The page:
I have a multiline Bash variable: $WORDS containing one word on each line.
I have another multiline Bash variable: $LIST also containing one word on each line.

I want to purge $LIST from any word present into $WORDS.

I currently do that with a while read and grep but this is not sexy.

WORDS=$(echo -e 'cat\ntree\nearth\nred')
LIST=$(echo -e 'abcd\n1234\nred\nwater\npage\ncat')
while read -r LINE; do
    LIST=$(echo "$LIST" | grep -v "$LINE")
done <<< "$WORDS"
echo "$LIST"

I think I can do it with awk but did not managed to make it work.
Can someone explain me how to do it with awk?


This should accomplish what you're trying to do.

WORDS=$(echo -e 'cat\ntree\nearth\nred')
LIST=$(echo -e 'abcd\n1234\nred\nwater\npage\ncat')

echo "$LIST" | awk -v WORDS="$WORDS" '
  for (w in w1) { w2[w1[w]] = 1 }
  if (w2[$0] != 1) { print $0 }

Here's how it works. First I'm using the -v option on the awk command line to pass the list of words as a variable. This variable will be visible inside the awk program with the name WORDS.

The BEGIN block gets executed before any input is processed. It contains two lines


This split command takes the WORDS list and turns it into an array called w1.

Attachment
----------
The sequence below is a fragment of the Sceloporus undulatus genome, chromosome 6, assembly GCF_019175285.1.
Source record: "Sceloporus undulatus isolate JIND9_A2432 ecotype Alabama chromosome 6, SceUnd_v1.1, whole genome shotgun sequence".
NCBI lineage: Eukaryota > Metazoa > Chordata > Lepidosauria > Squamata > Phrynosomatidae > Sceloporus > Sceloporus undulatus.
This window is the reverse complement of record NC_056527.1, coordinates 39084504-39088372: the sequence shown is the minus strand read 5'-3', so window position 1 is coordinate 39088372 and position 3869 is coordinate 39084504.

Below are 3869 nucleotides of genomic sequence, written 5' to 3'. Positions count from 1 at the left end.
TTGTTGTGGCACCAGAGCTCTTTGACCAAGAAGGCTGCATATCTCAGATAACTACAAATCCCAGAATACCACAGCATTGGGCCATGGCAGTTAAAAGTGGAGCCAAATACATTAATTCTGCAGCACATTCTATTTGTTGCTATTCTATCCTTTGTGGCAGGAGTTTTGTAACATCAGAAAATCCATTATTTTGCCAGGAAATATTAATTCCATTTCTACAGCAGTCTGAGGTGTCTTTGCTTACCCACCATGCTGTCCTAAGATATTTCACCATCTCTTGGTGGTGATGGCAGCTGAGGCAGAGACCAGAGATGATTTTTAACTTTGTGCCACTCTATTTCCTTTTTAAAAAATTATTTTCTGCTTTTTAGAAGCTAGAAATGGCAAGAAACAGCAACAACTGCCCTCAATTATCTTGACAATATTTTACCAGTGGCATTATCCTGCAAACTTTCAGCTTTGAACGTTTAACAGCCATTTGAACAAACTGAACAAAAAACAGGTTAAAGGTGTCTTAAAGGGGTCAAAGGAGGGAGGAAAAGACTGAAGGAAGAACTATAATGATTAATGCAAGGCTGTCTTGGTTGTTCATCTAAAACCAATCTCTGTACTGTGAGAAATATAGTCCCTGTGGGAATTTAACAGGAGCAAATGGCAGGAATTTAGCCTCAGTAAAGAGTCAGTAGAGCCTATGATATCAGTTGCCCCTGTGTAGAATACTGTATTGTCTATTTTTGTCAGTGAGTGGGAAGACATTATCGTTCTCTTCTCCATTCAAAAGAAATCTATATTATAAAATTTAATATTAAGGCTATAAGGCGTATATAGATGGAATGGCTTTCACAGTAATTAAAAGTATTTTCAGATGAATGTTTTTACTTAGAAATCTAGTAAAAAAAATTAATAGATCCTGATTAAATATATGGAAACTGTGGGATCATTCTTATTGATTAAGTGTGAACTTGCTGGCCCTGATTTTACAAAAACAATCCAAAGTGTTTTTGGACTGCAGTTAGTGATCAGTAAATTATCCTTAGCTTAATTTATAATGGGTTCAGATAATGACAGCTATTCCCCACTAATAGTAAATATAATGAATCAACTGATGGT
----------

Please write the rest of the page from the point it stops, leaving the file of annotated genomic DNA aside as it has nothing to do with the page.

for (w in w1) { w2[w1[w]] = 1 }

This for loop walks through the w1 array and generates an associative array called w2. Converting the array to an associative array will improve performance.

Next we have the main body of the loop that processes the LIST.

if (w2[$0] != 1) { print $0 }

This will check each line of input against our associative array and only print the line if the word was not found. Since we assigned each key to be 1 in our BEGIN block, we need only check to see if the value of that key equals 1 to know if it is defined.


I suggest

echo "$LIST" | grep -vf <(echo "$WORDS")
  • Be careful with this as the grep will also match substrings. For example, if "cat" is in the $WORDS list, it will filter out not just cat, but also category, cattle, vacate, etc. If you can add ^ and $ to each word it should work. Try this: echo "$LIST" | grep -vf <(echo "$WORDS" | sed -re 's/(.*)/^\1$/') – virtex Jun 9 '17 at 13:14
  • 1
    Or grep -x, if that is a problem. – Michael Vehrs Jun 9 '17 at 13:27
  • Very nice answer, thanks. The question was about awk, so I selected the corresponding answer, but I used your anwser. – Gregory MOUSSAT Jun 10 '17 at 0:37

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